As you begin your breast augmentation journey, it’s important to know what to expect. The recovery process can be challenging, but it’s nothing compared to the satisfaction of having your new and improved body. Here’s a timeline of what will happen from the time you wake up in recovery until you’re ready to go back to work:
Day 1 – Your surgeon will remove any stitches or surgical drains, and then instruct you on how to care for yourself over the next few days. You’ll have soreness around your incision site and may feel some discomfort when moving around.
Day 2 – You’ll start feeling better as your body begins its recovery process. You may still have some numbness around the incision site as well as some swelling around your breasts. Your doctor may prescribe pain medication if necessary.
Day 3 – By this point, most of the swelling should have gone down and any discomfort should be minimal or nonexistent. If there is still swelling present, contact your doctor immediately – they may recommend another round of compression garments or physical therapy exercises to help reduce swelling further before removing them altogether later on down the road once everything has healed properly without any further complications occurring during this period (such
Breast augmentation healing timeline
What’s It Like to Recover from Breast Augmentation Surgery?
Breast augmentation is a surgery that increases the size of a person’s breasts. It’s also known as augmentation mammoplasty.
In most surgeries, implants are used to enhance breast size. Fat from another part of the body can also be used, but this method is less common.
People typically get this surgery to:
- enhance physical appearance
- reconstruct the breast after a mastectomy or another breast surgery
- adjust uneven breasts due to surgery or another condition
- increase breast size after pregnancy or breastfeeding
People seeking male-to-female or male-to-nonbinary top surgery might also get breast augmentation.
Generally, recovery takes about 6 to 8 weeks. It may take more time depending on how you heal and your overall health. Every person is different, so it’s best to talk to a surgeon if you’re concerned about the recovery process.
Read on to learn about what you can expect during breast augmentation recovery.
In most cases, recovery lasts about 6 to 8 weeks. Here’s what the timeline may look like:
Immediately after surgery
Most breast augmentation surgeries involve general anesthesia. This means you’re asleep during the procedure.
Once the surgery is done, you’ll be transferred to a recovery room. You’ll slowly wake up as a team of medical professionals monitors you. You’ll likely feel achy and groggy.
If the implants were placed under the pectoralis muscle, you may experience tightness or muscle aches in the area. As the muscles stretches and relaxes, the pain will decrease.
Hours after surgery
After a few hours, you’ll feel less sore and sleepy.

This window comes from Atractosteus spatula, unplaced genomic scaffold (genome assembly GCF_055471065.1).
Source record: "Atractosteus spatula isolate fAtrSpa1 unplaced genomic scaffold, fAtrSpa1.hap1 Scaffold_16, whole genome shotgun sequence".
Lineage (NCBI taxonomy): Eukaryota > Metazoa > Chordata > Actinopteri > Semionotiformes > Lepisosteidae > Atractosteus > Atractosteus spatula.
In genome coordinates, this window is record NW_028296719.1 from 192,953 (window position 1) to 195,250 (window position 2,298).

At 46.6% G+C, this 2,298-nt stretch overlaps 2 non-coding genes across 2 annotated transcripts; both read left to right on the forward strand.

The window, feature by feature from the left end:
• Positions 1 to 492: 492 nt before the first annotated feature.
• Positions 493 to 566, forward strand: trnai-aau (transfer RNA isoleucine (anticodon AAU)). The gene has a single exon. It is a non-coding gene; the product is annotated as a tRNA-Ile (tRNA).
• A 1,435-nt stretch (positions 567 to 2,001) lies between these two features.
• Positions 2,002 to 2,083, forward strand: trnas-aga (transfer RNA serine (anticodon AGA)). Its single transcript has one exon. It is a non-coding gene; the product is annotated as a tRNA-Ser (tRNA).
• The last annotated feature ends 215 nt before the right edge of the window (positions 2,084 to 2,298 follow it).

You can usually go home after several hours, but you’ll need someone to drive you.
Before you leave, your surgeon will wrap your breasts with a bra or elastic band. This will support your breasts during recovery. Your surgeon will also explain how to care for your incision sites.
3 to 5 days
During the first 3 to 5 days, you’ll likely experience the most discomfort. Your doctor will have prescribed medication to help control the pain.
You might have minor bleeding at the incision sites. This is normal. But if you’re concerned about any bleeding, talk to your surgeon.
As you approach 1 week, you may be able to manage the pain with over-the-counter pain medications.
The pain should be minimal after the first week.
With your surgeon’s approval, you can gradually return to light daily activities.
Next few weeks
During this time, you’ll still have some soreness and swelling. But it should slowly get better.
If you have a physically demanding job, you’ll need to be out of work for 3 weeks or more. You’ll also need to avoid heavy lifting and intense physical activities, like running.
After about 2 months, you should be nearing full recovery, though this depends on how well your body heals.
Your doctor will let you know if you can resume normal activities.
As with all types of surgery, breast augmentation poses potential complications.
General surgery complications include scarring, wound infections, and bleeding problems, like blood loss. It’s also possible to go into shock or develop issues related to blood clots.
Anesthesia can also trigger an allergic reaction, but this is rare.
Complications specific to breast augmentation include:
- scarring that changes the breast shape
- asymmetrical breasts
- breast pain
- breast numbness
- undesired or poor cosmetic results
- nipple changes in appearance
- breast or nipple sensation changes
- breast cellulitis
- breasts appear to merge (symmastia)
- incorrect position of implant
- implant is seen or felt through the skin
- skin wrinkling over the implant
- fluid accumulation (seroma)
- scarring around the implant (capsular contracture)
- implant leak or break
- breastfeeding problems
- breast implant-associated anaplastic large cell lymphoma
- breast implant illness
To heal some of these complications, you may need surgery to replace or remove the implants.
On average, breast implants last about 10 years before the shell ruptures or leaks. You’ll eventually need surgery to replace or remove them.
There are two main kinds of breast augmentation:
- Cosmetic breast implants. A silicone or saline implant is inserted behind the breast tissue or below the pectoralis, or pushup, muscle.
- Reconstructive surgery. If your breasts were removed in another surgery, breast implants or fat tissue from another part of the body can be used to rebuild them.